Very interesting view on depression

Some may disagree with the views expressed in this blogpost, which comes originally from the always readable Lake Cocytus.

Personally I agree with the author, but let us know what you think…

Depression’s Not Common

Clinical depression’s not common, to my mind.

Unhappiness is very common. Unhappiness is an emotion, not an illness.

A little bit of unhappiness, or a lot of it, is a varying intensity of one normal human emotion, so even intense unhappiness is but part of life’s rich tapestry and unwelcome though it may be, it’s not an illness or a disorder.

Although I’m not a slave to diagnostic checklists, they certainly have a place and shape my thinking. On discussing someone’s experiences the details, the nuance, the context, they matter. On considering someone’s mental state, eliciting psychopathology and ascribing significance to it/formulating it in other ways and discounting it matters. History taking and mental state examination are clinical activites, not check lists and tick boxes, so there’s always room for inclusion of folk and diagnosis of depression for people who don’t present with a perfect list for the diagnosis to be textbook.

With this caveat that diagnosis is clinical, contextual and will at times vary from diagnostic lists, I’d concede that most of the time diagnosis falls within accepted frameworks. My training and practice is using the World Health Organisation’s International Classification of Diseases, 10th Revision (ICD-10).

It’s very useful. It’s not just determining what a diagnosis is, it also determines what a diagnosis isn’t. For example, “alcoholic” and “alcoholism” aren’t in there so aren’t and can never be formal diagnostic labels I make. Using the ICD-10 framework engenders a more transparent, consistent, reasoned process to formulation and diagnosis which I find helpful.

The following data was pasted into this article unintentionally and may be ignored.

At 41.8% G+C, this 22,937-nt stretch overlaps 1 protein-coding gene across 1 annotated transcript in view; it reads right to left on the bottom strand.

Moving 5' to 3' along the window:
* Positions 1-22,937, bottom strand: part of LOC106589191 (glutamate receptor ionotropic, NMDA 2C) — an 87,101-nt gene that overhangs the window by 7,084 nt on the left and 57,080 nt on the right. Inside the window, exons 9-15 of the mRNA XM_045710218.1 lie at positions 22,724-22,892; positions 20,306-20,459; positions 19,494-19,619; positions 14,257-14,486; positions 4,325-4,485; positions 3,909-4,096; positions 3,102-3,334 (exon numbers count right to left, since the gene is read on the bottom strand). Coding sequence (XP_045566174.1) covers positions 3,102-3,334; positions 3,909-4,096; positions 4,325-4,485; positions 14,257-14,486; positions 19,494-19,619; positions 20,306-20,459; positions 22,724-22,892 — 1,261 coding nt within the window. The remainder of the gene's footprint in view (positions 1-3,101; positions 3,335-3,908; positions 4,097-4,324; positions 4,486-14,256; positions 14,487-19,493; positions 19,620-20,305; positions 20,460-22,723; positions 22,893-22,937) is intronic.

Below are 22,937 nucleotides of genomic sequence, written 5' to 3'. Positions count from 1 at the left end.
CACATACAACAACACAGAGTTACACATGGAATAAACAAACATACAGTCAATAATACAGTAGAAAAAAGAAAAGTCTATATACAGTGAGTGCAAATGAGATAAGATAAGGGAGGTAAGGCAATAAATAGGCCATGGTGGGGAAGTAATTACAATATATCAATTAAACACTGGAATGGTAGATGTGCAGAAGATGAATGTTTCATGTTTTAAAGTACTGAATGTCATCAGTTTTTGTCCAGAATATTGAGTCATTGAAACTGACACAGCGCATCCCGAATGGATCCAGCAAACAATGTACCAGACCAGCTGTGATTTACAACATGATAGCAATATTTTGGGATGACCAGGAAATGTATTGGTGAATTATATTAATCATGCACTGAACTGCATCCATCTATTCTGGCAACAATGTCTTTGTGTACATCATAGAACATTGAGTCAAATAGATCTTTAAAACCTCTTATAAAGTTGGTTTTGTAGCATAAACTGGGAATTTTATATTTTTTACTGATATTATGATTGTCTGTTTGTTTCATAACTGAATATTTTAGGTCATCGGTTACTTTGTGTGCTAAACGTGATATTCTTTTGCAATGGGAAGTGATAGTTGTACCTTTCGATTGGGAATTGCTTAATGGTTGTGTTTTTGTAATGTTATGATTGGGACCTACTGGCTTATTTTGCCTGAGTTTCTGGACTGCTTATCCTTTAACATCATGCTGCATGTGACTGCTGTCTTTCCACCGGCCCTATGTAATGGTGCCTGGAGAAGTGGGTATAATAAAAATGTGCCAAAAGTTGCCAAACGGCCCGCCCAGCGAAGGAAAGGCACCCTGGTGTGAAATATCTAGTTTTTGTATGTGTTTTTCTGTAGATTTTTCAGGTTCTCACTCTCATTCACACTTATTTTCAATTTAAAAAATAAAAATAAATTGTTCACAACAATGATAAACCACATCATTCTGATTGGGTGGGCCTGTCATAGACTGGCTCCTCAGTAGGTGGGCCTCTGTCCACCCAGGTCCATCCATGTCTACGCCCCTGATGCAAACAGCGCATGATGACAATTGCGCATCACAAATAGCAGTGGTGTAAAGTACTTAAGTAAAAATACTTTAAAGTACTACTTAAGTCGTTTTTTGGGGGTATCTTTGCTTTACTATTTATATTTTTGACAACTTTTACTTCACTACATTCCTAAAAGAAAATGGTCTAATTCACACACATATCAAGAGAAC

Low mood is very very common. Endogenous functional clinical depression arising through abnormal serotin/neurochemistry balance, much less so.

Does this distinction matter?

People with clinical depression have abnormal brain chemistry, this causes illness which has physical and psychological symptoms and signs. By inference, the chemical pathology causing this upset can benefit from chemical solutions (antidepressants). Clinical practice illustrates this, clinically depressed patients do get better on antidepressants.

People may also have low mood because their situation’s ghastly and gets them down. If you’re down because you’re lonely or hungry or in severe chronic pain or you’re dying or your loved one’s dying or you’re abused then is your intense unhappiness clinical depression, caused by chemical illness, so will happiness come in a tablet? Unfortunately not.

People may have low mood through organic syndromes. Stroke damage within the base of the brain or poor blood supply causing ischaemic damage within the diencephalon damages the limbic system, the mood centre in the brain. I’ve patients who have had cheery dispositions, had stroke damage, are depressed and it’s through structural organic brain damage caused by the stroke. Antidepressants have little place.

If unhappiness is sometimes situational and sometimes through structural brain changes, then how do we pick up those unhappy folk who have clinical depression? This matters since such folk with severe clinical depression usually profit from antidepressant drug therapy.

What are the ICD-10 diagnostic criteria?

You need to be depressed for 2 weeks. Being depressed for a few days, then being okay, isn’t enough.

You need to be depressed in most situations, most of the time. If you’re low for the whole day, but you’re okay when your kids visit and take you out to the pub for Sunday lunch, that’s not clinical depression. Neurochemistry doesn’t rapidly shift as you change from one room to another, so shifting from alone in your house to company in a pub suggests a more reactive/situational cause for unhappiness, or loneliness, rather than being consistent with the chemical illness of clinical depression.